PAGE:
personal-opinionI had LASIK because I wanted to get rid of my dependence on glasses and contact lenses and all the associated issues of blurry vision and headaches. I wanted to see my baby without scrambling for my glasses.

LASIK needs an investment of your time as well as money. If you are a regular contact lens user, you have to be free from wearing contact lenses for at least 2 weeks before your eyes can be tested to see if you’re eligible for LASIK. That is quite an investment because as a former contact lens user, I know it’s not easy to function in glasses if you’re used to contact lenses.

Read my previous posts – LASIK: Before The Surgery and LASIK: The Surgery – to learn more about LASIK and what it’s all about. This post is basically what happens after the surgery.

After a nerve-wreaking 15 minutes of my life, I was guided to the testing table and Doc tested my vision. And I realized I could see. Things were blurry, yes, but not out of shape blurry. It was a good blurry. She checked and okayed me. My eyes were bandaged and I was guided out to the waiting area.

I sat there for half an hour without any company. Then suddenly the attendant came to give me painkillers and finally allowed my entourage to get me to another waiting room. Papa held my hand and showed his concern. On the other hand, my hubby showed concern by cracking jokes and lamenting how sad it is that he won’t be able to tease me about my vision any more. Since I took painkillers I gorged on biscuits because I was too pumped up for anything else.

It took another half hour to get my turn to have my eyes checked again by the doctor and get the permission to get home. Follow up checks were scheduled. 4 different eye drops and Vitamin C tablets were prescribed, plus painkillers to be used on an emergency basis. I like to think I’m tough enough not to take any painkillers, so I don’t usually buy them. But hubby insisted, so there.

Even got this cool dark glasses from the hospital to wear on my ride home. The moment I came home, my baby jumped onto me and wouldn’t let go. Doc had advised me to sleep for 2 hours or more the moment I reached home so that the cornea could heal properly but baby thought otherwise. It was later than expected but I did follow Doc’s instructions. One instruction was to wear these plastic shields on my eyes so that I don’t rub my eyes in sleep. Turned out, it was just an invitation for trouble. The moment my baby saw me in those shields, she climbed on top of me and started tapping away on the shields. Thankfully her father took her away and distracted her with other stuff. Whew!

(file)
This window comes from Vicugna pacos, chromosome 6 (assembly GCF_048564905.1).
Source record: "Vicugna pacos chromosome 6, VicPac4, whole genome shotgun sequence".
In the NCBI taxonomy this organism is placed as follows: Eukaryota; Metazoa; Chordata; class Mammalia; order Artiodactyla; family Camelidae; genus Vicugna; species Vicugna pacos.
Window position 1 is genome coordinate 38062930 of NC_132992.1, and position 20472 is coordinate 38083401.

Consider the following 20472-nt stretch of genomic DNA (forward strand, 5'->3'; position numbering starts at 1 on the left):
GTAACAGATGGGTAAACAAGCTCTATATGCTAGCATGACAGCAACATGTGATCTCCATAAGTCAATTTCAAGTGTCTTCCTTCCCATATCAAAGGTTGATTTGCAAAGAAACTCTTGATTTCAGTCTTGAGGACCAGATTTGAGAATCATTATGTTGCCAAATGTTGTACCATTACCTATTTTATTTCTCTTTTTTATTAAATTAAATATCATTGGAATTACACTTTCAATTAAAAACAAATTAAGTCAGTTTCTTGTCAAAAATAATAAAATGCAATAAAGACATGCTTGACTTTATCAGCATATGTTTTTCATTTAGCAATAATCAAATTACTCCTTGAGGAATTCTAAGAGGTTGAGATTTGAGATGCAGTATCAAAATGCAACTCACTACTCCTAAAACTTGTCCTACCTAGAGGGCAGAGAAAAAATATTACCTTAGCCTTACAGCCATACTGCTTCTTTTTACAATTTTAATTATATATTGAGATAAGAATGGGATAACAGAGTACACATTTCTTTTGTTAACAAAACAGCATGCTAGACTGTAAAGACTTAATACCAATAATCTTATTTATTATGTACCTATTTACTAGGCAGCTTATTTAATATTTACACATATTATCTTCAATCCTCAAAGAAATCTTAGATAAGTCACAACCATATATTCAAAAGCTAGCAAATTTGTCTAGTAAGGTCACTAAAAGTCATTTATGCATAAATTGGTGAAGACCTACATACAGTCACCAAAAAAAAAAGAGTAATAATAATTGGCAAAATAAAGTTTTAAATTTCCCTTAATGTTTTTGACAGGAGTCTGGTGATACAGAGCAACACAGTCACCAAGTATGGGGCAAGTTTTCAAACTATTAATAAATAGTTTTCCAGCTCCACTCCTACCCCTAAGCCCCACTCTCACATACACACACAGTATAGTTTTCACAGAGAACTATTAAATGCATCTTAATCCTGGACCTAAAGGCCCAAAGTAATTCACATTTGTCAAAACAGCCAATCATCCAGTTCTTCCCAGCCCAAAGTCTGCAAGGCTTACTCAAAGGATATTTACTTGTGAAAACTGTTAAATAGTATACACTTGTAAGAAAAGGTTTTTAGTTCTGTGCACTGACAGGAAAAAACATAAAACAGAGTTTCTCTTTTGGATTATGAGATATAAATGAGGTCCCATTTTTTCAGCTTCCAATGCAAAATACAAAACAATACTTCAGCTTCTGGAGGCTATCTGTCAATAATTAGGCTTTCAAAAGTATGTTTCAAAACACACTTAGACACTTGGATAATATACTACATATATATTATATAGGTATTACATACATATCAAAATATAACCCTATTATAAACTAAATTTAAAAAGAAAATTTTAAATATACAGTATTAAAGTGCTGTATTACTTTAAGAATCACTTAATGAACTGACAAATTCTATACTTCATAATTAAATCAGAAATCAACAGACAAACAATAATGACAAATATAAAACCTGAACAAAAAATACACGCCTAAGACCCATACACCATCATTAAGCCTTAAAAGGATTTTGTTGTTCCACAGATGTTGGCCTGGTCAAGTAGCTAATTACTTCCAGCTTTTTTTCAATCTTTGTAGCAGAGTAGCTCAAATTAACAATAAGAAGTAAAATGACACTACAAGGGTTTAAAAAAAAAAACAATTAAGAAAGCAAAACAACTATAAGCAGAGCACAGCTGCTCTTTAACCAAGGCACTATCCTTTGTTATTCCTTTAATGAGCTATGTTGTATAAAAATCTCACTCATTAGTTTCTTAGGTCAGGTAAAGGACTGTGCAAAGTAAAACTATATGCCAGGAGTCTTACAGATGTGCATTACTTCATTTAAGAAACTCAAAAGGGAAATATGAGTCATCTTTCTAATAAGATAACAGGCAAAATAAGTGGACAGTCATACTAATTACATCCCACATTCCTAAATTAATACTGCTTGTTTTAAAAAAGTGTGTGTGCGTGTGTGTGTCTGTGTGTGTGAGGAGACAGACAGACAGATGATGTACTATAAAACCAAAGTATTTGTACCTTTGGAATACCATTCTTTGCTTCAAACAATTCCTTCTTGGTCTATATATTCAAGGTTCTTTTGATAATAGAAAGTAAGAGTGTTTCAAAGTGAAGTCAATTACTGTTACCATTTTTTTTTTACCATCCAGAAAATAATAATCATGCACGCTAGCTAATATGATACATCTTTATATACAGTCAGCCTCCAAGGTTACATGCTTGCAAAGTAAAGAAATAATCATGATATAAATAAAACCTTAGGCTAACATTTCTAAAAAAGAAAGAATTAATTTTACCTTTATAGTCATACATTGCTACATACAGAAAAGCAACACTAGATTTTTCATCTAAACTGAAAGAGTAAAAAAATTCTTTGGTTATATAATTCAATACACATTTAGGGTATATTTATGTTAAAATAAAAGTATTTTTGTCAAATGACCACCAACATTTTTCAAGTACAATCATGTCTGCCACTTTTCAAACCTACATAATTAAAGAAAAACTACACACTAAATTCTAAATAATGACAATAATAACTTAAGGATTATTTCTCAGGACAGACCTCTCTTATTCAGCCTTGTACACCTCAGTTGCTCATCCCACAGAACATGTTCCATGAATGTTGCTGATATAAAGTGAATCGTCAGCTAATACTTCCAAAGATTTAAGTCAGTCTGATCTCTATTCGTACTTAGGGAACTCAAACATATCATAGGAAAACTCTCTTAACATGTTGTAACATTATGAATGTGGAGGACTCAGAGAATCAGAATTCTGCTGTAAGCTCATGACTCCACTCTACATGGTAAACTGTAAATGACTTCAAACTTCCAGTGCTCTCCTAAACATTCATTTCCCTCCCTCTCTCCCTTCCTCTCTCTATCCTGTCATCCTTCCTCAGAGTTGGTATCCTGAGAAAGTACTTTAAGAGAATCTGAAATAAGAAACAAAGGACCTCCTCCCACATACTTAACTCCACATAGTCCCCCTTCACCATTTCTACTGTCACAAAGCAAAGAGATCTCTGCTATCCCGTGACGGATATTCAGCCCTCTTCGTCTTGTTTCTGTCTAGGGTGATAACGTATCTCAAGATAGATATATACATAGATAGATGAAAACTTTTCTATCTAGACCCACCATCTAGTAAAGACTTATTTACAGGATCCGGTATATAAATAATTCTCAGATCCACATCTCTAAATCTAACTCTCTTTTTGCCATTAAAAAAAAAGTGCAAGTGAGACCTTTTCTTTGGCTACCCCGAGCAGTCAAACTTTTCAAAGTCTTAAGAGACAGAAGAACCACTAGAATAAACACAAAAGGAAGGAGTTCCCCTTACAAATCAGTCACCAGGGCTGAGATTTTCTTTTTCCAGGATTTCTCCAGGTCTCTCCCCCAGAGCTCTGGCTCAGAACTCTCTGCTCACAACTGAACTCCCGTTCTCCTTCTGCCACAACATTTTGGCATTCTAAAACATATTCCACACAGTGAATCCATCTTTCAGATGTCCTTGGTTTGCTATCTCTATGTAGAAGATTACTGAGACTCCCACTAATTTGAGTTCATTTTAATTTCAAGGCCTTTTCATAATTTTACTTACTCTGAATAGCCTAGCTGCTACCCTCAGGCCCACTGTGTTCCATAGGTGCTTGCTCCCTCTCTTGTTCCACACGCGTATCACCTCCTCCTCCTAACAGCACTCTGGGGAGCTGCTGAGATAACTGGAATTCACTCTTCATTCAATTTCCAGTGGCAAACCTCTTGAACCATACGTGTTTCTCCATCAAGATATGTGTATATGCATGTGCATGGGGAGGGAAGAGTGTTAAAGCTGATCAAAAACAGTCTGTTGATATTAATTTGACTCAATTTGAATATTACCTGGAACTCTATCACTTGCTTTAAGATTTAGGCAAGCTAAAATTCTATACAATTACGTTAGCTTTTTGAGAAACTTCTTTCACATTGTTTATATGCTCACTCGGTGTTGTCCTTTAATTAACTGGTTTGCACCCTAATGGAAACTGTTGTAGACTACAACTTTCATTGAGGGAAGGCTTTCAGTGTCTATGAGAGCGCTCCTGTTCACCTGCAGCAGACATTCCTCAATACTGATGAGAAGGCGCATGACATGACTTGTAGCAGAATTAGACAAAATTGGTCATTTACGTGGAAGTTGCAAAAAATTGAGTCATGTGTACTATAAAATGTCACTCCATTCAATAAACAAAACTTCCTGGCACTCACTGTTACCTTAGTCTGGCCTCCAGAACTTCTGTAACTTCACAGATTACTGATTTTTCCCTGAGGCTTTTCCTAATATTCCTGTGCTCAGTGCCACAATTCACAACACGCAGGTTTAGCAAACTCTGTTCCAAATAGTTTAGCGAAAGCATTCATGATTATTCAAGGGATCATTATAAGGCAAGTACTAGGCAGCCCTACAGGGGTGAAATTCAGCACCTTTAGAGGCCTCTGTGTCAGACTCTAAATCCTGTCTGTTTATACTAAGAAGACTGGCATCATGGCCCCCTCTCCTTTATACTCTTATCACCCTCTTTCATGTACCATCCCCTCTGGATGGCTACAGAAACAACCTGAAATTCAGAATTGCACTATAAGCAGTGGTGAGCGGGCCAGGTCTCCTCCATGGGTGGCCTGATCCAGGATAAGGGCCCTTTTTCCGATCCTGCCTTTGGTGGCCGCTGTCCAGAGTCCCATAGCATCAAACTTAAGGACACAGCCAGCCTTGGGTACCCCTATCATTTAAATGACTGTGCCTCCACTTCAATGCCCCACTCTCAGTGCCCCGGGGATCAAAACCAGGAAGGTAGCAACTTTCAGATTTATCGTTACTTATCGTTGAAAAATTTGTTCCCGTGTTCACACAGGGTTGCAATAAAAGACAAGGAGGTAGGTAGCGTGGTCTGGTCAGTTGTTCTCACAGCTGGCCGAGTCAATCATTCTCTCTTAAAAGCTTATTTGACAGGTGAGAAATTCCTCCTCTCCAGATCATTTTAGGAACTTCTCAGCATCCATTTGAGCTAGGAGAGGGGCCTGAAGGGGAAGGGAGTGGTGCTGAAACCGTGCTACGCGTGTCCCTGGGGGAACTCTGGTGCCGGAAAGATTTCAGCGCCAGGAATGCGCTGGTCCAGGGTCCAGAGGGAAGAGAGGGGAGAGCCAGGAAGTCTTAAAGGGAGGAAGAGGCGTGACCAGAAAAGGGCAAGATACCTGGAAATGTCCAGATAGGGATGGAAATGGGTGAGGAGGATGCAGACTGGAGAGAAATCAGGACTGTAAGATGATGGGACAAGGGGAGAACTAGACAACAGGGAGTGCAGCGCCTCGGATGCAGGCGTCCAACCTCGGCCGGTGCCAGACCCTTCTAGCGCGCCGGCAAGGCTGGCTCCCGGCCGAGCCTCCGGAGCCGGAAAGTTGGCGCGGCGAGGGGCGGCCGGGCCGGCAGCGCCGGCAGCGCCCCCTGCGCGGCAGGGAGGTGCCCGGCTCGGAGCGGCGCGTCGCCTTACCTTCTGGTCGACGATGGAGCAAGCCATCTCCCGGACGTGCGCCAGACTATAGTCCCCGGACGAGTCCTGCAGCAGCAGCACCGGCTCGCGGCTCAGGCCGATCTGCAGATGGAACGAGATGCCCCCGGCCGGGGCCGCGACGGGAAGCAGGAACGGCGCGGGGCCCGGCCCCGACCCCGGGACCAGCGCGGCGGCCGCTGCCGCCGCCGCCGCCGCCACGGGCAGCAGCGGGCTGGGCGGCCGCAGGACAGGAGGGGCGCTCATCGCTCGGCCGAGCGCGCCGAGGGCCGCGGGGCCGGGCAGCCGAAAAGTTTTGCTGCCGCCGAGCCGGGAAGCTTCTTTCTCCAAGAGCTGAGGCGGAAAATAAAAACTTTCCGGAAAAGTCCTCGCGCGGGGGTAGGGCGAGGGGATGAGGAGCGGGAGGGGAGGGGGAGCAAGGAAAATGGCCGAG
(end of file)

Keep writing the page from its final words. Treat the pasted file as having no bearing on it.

Post-op care basically is all about helping the cornea heal. So no rubbing. No watching TV. No computer. No books. No cooking. No driving. At least for 3 days. And the biggest task is to not let your fingers or water touch your eyes for 2 weeks. That meant no showers for 2 weeks. No facewash for 2 weeks. I can’t tell you the joy I felt when I splashed water on my face once the 2 week mark was up. It was hallelujah all around!

You have to be diligent about the eye drops and medicine. And speak up your concerns with the doctor when you meet for follow-up checks. My follow-up is in a year now, if all goes well. So I’m keeping my fingers crossed.

NOTE: When I was deciding about LASIK, I failed to find anything human about the topic. I mean, I found loads of articles about what it is, how it’s done and so on, but no personal stories about what one goes through while LASIK. Hence these posts. Hope you find these articles useful in helping you decide.

Love what you just read? Drop us a line in the Comments section below with your feedback – good or bad. If you have a question, or would like Ankitaa to blog about something in particular, try using the Contact Us page, or email here.



0 replies

Leave a Reply

Want to join the discussion?
Feel free to contribute!

Leave a Reply

Your email address will not be published. Required fields are marked *

This site uses Akismet to reduce spam. Learn how your comment data is processed.